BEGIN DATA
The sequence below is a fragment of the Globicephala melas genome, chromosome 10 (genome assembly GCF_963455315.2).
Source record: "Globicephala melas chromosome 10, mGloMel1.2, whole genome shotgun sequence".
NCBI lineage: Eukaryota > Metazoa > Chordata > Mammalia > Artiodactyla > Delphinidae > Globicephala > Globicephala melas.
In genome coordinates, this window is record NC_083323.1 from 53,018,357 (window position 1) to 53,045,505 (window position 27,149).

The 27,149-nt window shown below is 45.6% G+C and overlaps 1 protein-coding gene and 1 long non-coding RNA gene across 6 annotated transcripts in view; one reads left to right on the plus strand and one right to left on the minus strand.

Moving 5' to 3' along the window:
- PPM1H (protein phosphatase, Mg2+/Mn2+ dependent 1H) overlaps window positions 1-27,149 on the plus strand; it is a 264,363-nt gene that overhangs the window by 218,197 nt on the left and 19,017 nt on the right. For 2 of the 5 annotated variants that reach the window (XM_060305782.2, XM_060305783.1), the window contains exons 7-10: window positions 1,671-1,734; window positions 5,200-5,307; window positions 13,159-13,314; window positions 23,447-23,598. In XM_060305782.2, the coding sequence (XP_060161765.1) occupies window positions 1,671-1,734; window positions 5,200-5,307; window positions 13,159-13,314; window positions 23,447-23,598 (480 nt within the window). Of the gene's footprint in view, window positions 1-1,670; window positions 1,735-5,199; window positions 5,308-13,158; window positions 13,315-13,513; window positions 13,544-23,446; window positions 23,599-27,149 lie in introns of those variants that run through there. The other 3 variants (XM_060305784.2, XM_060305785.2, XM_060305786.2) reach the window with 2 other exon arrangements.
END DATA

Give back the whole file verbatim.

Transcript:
The sequence below is a fragment of the Globicephala melas genome, chromosome 10 (genome assembly GCF_963455315.2).
Source record: "Globicephala melas chromosome 10, mGloMel1.2, whole genome shotgun sequence".
NCBI lineage: Eukaryota > Metazoa > Chordata > Mammalia > Artiodactyla > Delphinidae > Globicephala > Globicephala melas.
In genome coordinates, this window is record NC_083323.1 from 53,018,357 (window position 1) to 53,045,505 (window position 27,149).

The 27,149-nt window shown below is 45.6% G+C and overlaps 1 protein-coding gene and 1 long non-coding RNA gene across 6 annotated transcripts in view; one reads left to right on the plus strand and one right to left on the minus strand.

Moving 5' to 3' along the window:
- PPM1H (protein phosphatase, Mg2+/Mn2+ dependent 1H) overlaps window positions 1-27,149 on the plus strand; it is a 264,363-nt gene that overhangs the window by 218,197 nt on the left and 19,017 nt on the right. For 2 of the 5 annotated variants that reach the window (XM_060305782.2, XM_060305783.1), the window contains exons 7-10: window positions 1,671-1,734; window positions 5,200-5,307; window positions 13,159-13,314; window positions 23,447-23,598. In XM_060305782.2, the coding sequence (XP_060161765.1) occupies window positions 1,671-1,734; window positions 5,200-5,307; window positions 13,159-13,314; window positions 23,447-23,598 (480 nt within the window). Of the gene's footprint in view, window positions 1-1,670; window positions 1,735-5,199; window positions 5,308-13,158; window positions 13,315-13,513; window positions 13,544-23,446; window positions 23,599-27,149 lie in introns of those variants that run through there. The other 3 variants (XM_060305784.2, XM_060305785.2, XM_060305786.2) reach the window with 2 other exon arrangements.